Once patients become allergic to a drug, it is better that they should never again come into contact with it. Desensitisation (in hospital) may be considered where a patient has suffered an IgE-mediated reaction to penicillin and requires the drug for serious infection, e.g. meningitis or endocarditis. Such people can be desensitised by giving very small amounts of allergen, which are than gradually increased (usually every few hours) until a normal dose is tolerated. The procedure may necessitate cover with a corticosteroid and a (3-adrenoceptor agonist (both of which inhibit mediator synthesis and release), and an Hj-receptor antihistamine may be added if an adverse reaction occurs. A full kit for treating anaphylactic shock should be at hand. Desensitisation may also be carried out for other antimicrobials, e.g. antituberculosis drugs.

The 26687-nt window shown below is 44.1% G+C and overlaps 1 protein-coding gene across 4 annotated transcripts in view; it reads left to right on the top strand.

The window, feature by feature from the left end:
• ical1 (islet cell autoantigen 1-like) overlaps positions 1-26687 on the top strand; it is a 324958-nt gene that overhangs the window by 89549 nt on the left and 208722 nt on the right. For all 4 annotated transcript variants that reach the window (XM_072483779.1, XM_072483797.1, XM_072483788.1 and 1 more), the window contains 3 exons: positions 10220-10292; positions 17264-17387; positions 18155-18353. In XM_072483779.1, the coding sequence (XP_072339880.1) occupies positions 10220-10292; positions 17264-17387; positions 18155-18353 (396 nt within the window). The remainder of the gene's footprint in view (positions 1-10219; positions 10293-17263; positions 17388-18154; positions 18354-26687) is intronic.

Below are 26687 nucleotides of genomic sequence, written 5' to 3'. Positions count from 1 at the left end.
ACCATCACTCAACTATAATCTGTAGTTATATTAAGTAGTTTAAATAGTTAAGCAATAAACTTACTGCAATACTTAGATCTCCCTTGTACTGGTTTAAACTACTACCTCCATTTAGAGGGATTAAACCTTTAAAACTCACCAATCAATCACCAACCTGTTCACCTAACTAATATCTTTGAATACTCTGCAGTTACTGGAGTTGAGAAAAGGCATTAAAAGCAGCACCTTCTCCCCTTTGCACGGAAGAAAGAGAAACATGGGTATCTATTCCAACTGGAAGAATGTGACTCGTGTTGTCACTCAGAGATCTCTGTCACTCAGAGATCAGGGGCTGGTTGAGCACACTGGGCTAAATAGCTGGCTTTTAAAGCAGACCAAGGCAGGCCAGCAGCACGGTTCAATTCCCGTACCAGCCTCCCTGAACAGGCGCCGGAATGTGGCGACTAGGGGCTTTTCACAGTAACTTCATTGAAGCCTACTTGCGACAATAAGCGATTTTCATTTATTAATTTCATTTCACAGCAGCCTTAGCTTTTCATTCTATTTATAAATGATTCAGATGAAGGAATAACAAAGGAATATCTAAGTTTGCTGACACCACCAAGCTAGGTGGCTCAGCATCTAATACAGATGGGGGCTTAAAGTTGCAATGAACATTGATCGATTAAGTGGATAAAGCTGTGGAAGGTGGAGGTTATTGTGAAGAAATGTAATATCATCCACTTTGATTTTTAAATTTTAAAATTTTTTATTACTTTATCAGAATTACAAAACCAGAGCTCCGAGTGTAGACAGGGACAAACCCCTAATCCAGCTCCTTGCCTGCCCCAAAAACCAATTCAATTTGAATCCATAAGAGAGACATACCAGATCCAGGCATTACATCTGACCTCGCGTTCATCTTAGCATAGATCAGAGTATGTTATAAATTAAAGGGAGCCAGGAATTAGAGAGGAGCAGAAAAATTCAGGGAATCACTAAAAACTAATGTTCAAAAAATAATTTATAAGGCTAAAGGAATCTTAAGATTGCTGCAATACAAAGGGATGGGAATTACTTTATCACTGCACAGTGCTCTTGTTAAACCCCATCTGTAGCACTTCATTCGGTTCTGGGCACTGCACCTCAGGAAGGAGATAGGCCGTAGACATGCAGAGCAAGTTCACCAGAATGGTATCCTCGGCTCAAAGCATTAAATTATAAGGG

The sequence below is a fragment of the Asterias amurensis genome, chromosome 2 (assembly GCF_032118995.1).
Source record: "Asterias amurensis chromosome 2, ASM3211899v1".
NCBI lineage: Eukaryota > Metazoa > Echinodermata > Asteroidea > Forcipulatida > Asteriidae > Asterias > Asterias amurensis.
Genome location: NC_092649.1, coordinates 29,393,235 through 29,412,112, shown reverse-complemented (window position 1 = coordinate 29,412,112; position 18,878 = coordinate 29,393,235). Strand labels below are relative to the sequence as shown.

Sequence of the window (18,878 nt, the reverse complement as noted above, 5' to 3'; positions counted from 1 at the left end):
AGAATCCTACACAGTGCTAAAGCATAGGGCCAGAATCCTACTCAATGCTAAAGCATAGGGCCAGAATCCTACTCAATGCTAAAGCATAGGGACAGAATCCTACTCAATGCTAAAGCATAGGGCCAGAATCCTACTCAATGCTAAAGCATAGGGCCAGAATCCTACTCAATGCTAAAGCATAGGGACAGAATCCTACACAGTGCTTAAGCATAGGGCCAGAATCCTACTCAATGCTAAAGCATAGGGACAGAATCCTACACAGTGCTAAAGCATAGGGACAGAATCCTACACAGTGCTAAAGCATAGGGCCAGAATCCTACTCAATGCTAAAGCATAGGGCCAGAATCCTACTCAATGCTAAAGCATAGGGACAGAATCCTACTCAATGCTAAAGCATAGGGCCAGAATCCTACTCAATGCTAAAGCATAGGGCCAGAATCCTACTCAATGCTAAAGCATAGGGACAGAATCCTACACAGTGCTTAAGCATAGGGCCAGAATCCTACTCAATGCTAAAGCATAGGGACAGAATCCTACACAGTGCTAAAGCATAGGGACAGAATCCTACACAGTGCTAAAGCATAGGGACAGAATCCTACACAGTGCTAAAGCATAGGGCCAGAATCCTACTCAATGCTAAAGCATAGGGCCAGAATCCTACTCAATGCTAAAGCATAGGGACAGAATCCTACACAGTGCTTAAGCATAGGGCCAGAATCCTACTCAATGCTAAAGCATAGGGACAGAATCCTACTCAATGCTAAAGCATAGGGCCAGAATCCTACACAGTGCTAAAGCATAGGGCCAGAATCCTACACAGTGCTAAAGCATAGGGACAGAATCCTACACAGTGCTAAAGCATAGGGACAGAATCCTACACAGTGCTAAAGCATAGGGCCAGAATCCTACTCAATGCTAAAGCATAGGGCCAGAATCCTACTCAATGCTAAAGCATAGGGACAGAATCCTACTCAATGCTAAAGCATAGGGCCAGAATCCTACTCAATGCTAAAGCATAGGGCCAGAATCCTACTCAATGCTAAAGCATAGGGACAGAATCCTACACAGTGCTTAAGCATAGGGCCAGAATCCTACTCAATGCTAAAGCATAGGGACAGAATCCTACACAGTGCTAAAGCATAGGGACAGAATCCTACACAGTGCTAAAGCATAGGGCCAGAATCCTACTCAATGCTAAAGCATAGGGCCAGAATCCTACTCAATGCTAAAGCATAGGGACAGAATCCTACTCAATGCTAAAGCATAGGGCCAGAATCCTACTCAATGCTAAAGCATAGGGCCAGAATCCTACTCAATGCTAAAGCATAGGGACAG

The mechanism underlying desensitisation may involve the production by the patient of blocking antibodies that compete successfully for the allergen but whose combination with it is innocuous; or the threshold of cells to the triggering antibodies may be raised. Sometimes allergy is to an ingredient of the preparation other than the essential drug and merely changing the preparation is sufficient. Impurities are sometimes responsible and purified penicillins and insulins reduce the incidence of reactions.
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